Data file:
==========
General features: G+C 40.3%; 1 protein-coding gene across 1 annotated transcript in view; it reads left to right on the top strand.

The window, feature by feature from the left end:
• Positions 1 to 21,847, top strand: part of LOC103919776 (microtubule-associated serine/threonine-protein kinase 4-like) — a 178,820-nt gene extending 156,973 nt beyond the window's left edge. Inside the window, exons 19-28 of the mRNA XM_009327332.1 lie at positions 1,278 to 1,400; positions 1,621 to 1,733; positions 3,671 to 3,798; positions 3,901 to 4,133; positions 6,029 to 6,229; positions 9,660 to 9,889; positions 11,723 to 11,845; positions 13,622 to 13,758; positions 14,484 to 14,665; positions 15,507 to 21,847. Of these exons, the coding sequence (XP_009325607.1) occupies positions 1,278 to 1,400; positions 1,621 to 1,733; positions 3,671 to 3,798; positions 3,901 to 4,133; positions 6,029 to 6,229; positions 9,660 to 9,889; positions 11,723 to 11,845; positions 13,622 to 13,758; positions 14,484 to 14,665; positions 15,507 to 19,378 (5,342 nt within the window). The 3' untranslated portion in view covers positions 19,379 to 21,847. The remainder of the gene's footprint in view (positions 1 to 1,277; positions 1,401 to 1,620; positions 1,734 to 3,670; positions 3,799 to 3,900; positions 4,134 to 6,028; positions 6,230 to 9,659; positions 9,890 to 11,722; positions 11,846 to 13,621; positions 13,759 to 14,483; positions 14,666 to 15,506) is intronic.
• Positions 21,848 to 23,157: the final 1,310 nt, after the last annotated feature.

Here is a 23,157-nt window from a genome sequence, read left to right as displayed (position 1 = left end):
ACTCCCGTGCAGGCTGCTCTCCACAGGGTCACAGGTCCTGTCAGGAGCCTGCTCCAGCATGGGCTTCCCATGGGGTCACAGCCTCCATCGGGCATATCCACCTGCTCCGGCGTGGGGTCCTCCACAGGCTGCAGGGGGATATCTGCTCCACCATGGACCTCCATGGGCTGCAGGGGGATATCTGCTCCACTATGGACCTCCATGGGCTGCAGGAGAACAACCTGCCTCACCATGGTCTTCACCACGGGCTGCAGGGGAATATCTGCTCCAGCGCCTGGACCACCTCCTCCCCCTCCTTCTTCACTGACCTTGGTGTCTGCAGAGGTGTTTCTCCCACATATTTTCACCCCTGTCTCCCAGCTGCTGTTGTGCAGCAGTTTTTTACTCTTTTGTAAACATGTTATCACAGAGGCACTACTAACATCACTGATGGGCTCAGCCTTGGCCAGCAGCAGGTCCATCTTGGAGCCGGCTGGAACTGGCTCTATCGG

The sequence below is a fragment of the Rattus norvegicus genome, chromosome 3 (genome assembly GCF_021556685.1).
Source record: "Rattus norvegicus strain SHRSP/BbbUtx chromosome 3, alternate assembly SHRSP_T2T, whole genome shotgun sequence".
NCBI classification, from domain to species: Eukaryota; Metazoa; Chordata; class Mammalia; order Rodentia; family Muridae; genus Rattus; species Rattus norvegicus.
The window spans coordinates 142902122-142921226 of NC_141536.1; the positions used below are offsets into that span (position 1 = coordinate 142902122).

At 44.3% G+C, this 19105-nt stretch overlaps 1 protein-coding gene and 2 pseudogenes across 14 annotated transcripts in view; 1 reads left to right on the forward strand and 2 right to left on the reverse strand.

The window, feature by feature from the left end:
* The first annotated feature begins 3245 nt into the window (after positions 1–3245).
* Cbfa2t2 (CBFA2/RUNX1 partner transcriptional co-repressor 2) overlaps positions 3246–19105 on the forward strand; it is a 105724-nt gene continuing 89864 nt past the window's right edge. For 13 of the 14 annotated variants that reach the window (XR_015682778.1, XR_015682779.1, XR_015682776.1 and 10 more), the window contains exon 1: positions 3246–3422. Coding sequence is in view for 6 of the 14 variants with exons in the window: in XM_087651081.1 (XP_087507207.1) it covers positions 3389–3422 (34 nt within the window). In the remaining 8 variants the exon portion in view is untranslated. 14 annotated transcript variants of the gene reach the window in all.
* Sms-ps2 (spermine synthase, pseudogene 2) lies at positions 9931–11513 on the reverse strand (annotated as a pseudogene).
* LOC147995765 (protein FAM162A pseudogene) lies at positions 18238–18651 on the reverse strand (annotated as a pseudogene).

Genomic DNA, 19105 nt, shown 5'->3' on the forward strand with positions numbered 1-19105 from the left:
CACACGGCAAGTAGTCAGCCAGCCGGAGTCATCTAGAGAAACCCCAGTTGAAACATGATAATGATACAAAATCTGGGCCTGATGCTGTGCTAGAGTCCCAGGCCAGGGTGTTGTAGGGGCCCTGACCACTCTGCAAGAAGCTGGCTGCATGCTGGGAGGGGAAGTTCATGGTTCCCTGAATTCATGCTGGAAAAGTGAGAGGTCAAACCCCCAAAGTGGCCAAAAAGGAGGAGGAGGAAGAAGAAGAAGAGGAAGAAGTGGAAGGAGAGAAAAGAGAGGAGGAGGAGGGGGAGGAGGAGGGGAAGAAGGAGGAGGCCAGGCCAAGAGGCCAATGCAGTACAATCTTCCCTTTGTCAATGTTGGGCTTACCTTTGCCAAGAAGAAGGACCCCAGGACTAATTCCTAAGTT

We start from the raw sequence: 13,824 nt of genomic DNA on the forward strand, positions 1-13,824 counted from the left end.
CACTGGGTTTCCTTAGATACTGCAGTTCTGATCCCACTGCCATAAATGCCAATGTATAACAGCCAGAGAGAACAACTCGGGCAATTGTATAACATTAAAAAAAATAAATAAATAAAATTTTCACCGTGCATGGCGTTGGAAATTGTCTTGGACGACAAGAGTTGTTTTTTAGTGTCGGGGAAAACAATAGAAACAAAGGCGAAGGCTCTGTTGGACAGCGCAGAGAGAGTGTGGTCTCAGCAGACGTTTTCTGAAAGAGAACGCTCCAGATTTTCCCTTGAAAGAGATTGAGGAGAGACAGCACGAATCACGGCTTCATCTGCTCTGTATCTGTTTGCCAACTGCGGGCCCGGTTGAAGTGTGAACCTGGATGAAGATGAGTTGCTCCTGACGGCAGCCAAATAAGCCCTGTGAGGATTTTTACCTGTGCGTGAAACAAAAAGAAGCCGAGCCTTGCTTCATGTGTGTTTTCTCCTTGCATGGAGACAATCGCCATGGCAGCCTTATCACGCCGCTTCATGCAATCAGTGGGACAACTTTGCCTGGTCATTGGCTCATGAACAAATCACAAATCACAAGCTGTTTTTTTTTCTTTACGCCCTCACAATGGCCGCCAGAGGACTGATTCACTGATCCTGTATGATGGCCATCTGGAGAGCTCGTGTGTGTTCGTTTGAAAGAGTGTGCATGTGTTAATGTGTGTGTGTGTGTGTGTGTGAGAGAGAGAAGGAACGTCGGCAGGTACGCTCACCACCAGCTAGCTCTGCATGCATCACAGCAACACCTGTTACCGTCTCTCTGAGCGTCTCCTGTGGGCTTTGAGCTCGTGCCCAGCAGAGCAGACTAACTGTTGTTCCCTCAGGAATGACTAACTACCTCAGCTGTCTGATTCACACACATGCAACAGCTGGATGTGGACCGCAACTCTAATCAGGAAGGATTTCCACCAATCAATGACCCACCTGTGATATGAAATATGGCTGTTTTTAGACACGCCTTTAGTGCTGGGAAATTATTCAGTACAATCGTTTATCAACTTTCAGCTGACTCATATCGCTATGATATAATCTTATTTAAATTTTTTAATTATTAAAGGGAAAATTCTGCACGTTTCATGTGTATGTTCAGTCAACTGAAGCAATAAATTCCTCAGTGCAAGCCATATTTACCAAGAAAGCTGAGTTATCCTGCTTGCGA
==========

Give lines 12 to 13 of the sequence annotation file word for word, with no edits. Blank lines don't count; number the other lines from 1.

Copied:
The window, feature by feature from the left end:
* The first annotated feature begins 3245 nt into the window (after positions 1–3245).